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Phoebe Bridgers stayed home and became a star. Now she’s finally on tour

Phoebe BridgersFrank Ockenfels

After a weird couple of years, Phoebe Bridgers is ready to have a normal one.

Bridgers is finally on tour after two years of an astonishing rise. Since the pandemic, the indie singer-songwriter has released her widely acclaimed second album (the gorgeous “Punisher”), been the subject of a New Yorker profile, made her “Saturday Night Live” debut, and played Carnegie Hall. Despite those milestones, Bridgers has been unable to tour. That tour is now finally underway and will stop at the Leader Bank Pavilion on Sunday and Monday.

“I haven’t been on tour for my own music since November 2018,” says Bridgers, 27, on the phone from Los Angeles. “Then I played one show in London, which was the biggest crowd I’ve ever played to. I played one show. And then it was 2020, and then I played Carnegie Hall, but it was a benefit concert, and I only played two songs. I haven’t played for people since then.” Her highly successful collaborative projects — Better Oblivion Community Center, her band with Conor Oberst; and boygenius, a rock trio she formed with Lucy Dacus and Julien Baker — led to some shows, but she’s had very little stage time to celebrate her own record.

Bridgers says she’s looking forward to playing the songs from “Punisher,” many of which are seemingly built for group catharsis, in front of crowds. Then there’s the fact that the crowds will simply be bigger. While her recent popularity makes her seem like an overnight success, she makes clear that she’s played live shows for close to a decade, and she’s ready to see all that hard work pay off.


“I am so excited to find out what it’s like,” she says. “The first year of touring my first record [2017′s ”Stranger in the Alps”], I was mostly opening. It was cool, but I remember selling out my first 500-person capacity venue in L.A. and just being like, ‘Well, this is the dream. Living my dream.’ And now way more people [care]. So it’s always been gradual. When ‘Punisher’ first came out, it was fans I’d accumulated from the first record, and then in a year it felt exponential in a way that felt really awesome — but not tangible, because I haven’t played.”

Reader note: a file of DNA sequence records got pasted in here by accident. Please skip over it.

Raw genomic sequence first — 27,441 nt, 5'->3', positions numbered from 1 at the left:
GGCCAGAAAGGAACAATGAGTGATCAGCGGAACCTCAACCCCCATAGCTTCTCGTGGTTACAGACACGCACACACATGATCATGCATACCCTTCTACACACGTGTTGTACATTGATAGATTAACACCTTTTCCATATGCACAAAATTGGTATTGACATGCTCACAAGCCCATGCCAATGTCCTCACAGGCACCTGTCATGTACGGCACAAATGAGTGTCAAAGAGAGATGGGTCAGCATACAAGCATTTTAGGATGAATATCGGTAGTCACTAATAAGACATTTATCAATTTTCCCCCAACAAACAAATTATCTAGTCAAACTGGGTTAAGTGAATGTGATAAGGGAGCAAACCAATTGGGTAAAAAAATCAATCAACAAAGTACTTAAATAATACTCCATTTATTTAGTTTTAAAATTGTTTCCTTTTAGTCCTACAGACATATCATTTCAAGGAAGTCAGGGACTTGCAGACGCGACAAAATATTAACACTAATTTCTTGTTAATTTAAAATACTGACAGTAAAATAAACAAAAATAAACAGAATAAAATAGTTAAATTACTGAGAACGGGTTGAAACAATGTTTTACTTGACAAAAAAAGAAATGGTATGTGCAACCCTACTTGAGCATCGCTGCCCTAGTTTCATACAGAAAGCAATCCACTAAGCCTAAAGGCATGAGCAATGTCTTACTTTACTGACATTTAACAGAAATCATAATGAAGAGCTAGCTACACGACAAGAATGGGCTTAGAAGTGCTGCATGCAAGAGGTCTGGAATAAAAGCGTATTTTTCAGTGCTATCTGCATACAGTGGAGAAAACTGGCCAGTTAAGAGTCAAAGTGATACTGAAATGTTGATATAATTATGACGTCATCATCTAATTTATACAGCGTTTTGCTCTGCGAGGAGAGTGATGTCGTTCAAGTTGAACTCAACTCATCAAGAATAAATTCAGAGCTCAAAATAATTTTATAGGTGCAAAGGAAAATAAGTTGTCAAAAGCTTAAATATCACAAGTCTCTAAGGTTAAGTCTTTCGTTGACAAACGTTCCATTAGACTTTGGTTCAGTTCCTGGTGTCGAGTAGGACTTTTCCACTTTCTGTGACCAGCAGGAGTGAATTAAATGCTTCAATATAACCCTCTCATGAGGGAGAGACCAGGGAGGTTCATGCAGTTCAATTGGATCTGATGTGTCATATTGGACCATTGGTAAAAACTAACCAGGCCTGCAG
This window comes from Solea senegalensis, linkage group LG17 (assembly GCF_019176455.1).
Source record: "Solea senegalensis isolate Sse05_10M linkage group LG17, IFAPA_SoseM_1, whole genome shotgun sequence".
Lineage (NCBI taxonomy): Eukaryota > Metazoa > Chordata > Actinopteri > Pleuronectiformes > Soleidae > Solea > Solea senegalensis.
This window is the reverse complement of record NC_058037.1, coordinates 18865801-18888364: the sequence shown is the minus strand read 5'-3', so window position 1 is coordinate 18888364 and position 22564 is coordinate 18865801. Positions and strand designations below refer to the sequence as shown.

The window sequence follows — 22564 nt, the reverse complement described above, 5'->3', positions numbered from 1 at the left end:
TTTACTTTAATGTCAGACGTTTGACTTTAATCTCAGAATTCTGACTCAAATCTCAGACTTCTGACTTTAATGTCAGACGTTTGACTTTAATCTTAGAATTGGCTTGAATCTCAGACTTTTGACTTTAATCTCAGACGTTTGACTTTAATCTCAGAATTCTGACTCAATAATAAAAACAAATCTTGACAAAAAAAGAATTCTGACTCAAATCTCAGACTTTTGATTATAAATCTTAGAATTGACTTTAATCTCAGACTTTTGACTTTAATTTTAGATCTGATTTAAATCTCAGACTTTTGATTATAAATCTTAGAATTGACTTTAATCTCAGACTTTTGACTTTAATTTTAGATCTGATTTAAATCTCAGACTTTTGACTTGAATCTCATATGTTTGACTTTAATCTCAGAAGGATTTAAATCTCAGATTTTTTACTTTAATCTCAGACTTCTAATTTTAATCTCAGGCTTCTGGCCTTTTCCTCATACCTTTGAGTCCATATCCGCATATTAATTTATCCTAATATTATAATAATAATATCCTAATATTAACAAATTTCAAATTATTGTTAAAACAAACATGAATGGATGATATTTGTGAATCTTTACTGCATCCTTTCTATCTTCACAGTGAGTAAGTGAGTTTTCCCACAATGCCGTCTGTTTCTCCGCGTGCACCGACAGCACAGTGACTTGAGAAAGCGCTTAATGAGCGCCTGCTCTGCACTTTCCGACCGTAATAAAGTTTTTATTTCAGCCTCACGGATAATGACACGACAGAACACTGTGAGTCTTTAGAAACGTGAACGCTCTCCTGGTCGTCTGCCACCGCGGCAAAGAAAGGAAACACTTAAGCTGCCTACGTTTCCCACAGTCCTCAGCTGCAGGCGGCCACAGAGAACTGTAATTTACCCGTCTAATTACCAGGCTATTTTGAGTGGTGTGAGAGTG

Though Bridgers can’t wait for the shows, she’s also being cautious: Before her “Punisher” tour started on Sept. 14, she canceled indoor dates and required masks and proof of vaccination at the remaining shows. That decision, she says, was tough.

“It’s super frustrating,” she says. “You’re being put in a position of legislator. But hopefully my choice to make everything outdoors is overly cautious. I know that a lot of people aren’t doing it. Honestly, my nightmare would be if anybody dies from coming to the show, or if the crew comes down with something.”

Though largely written and recorded before COVID, “Punisher” is a perfect record for these confusing times. Like much of Bridgers’s music, the album is about the fine line between hope and despair — about loneliness, contentious relationships, and, in the tumultuous closer “I Know The End,” the metaphorical parallels between break-ups and the apocalypse.

“The whole record kind of feels like it’s about now,” says Bridgers. “I went through a pretty intense breakup. But all this [pandemic] stuff hadn’t happened when I wrote the music. It just feels really predictive. My personal life, being stuck inside — I don’t hear the record being about anything else at this point.”


Phoebe Bridgers (left) with her boygenius bandmates Julien Baker (center) and Lucy Dacus.Lera Pentelute

This balance between personal intimacy and relatability is one of Bridgers’s specialties, one that indie musician and fellow boygenius member Dacus admires.

“I think that she does that thing that a lot of people try to do but don’t succeed,” says Dacus, “which is zooming in on details and somehow it still feels universal. She’s telling stories that not everybody lived, and yet [they] feel like she’s talking about your life.”

In “Kyoto,” for example, Bridgers sings about the specificity of traveling while dealing with a rocky relationship with her father. That song, bouncy and anthemic despite its melancholy, has been a major factor in Bridgers’s recent popularity. “Kyoto” even found its way, via several fan requests, into Fenway Park organist Josh Kantor’s repertoire this season. (Kantor says via email, “Aside from being a great song, it seemed to permeate the musical zeitgeist in the early days of the pandemic such that it became a shared experience at a time when we were starved for such experiences.”)

Bridgers’s tour, which is set to run through Oct. 24, is keeping her busy for the time being. She’s not sure yet when new music will happen. The pandemic, she says, has made the creative process difficult.

“It’s been hard to write, honestly. So who knows. But I have actually tried to make a concerted effort to not make any references [in my writing] to COVID. It’s boring. It bores me to write about. I’m not gonna worry about what people think about it. I don’t want to think about it.”



At Leader Bank Pavilion, Sept. 26-27 at 8 p.m.